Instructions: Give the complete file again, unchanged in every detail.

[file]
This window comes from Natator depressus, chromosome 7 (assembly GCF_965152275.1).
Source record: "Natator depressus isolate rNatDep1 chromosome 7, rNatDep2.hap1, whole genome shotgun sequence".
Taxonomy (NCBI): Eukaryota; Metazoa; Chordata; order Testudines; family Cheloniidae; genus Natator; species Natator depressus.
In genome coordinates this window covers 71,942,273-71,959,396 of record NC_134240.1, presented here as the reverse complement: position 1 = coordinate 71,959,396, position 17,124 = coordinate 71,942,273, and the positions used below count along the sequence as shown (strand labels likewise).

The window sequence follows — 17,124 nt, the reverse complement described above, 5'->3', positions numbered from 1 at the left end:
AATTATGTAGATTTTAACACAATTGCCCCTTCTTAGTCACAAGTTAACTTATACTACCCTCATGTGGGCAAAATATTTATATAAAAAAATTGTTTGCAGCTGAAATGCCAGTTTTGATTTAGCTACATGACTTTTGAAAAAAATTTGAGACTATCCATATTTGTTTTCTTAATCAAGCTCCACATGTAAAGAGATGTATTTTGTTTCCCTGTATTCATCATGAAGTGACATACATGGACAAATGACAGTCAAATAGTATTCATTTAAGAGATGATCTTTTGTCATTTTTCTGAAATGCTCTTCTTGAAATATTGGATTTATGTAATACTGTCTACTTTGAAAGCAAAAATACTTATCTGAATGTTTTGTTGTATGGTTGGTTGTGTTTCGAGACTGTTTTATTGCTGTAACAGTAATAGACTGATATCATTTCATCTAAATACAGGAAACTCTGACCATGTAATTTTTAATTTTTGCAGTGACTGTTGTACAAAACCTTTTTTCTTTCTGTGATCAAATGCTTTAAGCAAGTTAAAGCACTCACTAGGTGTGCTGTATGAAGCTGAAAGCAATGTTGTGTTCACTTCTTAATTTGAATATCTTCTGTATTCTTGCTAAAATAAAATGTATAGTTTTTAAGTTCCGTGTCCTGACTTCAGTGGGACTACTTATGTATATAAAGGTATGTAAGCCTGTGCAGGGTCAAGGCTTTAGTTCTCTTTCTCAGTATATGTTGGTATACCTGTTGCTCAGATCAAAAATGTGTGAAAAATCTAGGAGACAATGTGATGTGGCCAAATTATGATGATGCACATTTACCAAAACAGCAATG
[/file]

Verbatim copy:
This window comes from Natator depressus, chromosome 7 (assembly GCF_965152275.1).
Source record: "Natator depressus isolate rNatDep1 chromosome 7, rNatDep2.hap1, whole genome shotgun sequence".
Taxonomy (NCBI): Eukaryota; Metazoa; Chordata; order Testudines; family Cheloniidae; genus Natator; species Natator depressus.
In genome coordinates this window covers 71,942,273-71,959,396 of record NC_134240.1, presented here as the reverse complement: position 1 = coordinate 71,959,396, position 17,124 = coordinate 71,942,273, and the positions used below count along the sequence as shown (strand labels likewise).

The window sequence follows — 17,124 nt, the reverse complement described above, 5'->3', positions numbered from 1 at the left end:
AATTATGTAGATTTTAACACAATTGCCCCTTCTTAGTCACAAGTTAACTTATACTACCCTCATGTGGGCAAAATATTTATATAAAAAAATTGTTTGCAGCTGAAATGCCAGTTTTGATTTAGCTACATGACTTTTGAAAAAAATTTGAGACTATCCATATTTGTTTTCTTAATCAAGCTCCACATGTAAAGAGATGTATTTTGTTTCCCTGTATTCATCATGAAGTGACATACATGGACAAATGACAGTCAAATAGTATTCATTTAAGAGATGATCTTTTGTCATTTTTCTGAAATGCTCTTCTTGAAATATTGGATTTATGTAATACTGTCTACTTTGAAAGCAAAAATACTTATCTGAATGTTTTGTTGTATGGTTGGTTGTGTTTCGAGACTGTTTTATTGCTGTAACAGTAATAGACTGATATCATTTCATCTAAATACAGGAAACTCTGACCATGTAATTTTTAATTTTTGCAGTGACTGTTGTACAAAACCTTTTTTCTTTCTGTGATCAAATGCTTTAAGCAAGTTAAAGCACTCACTAGGTGTGCTGTATGAAGCTGAAAGCAATGTTGTGTTCACTTCTTAATTTGAATATCTTCTGTATTCTTGCTAAAATAAAATGTATAGTTTTTAAGTTCCGTGTCCTGACTTCAGTGGGACTACTTATGTATATAAAGGTATGTAAGCCTGTGCAGGGTCAAGGCTTTAGTTCTCTTTCTCAGTATATGTTGGTATACCTGTTGCTCAGATCAAAAATGTGTGAAAAATCTAGGAGACAATGTGATGTGGCCAAATTATGATGATGCACATTTACCAAAACAGCAATG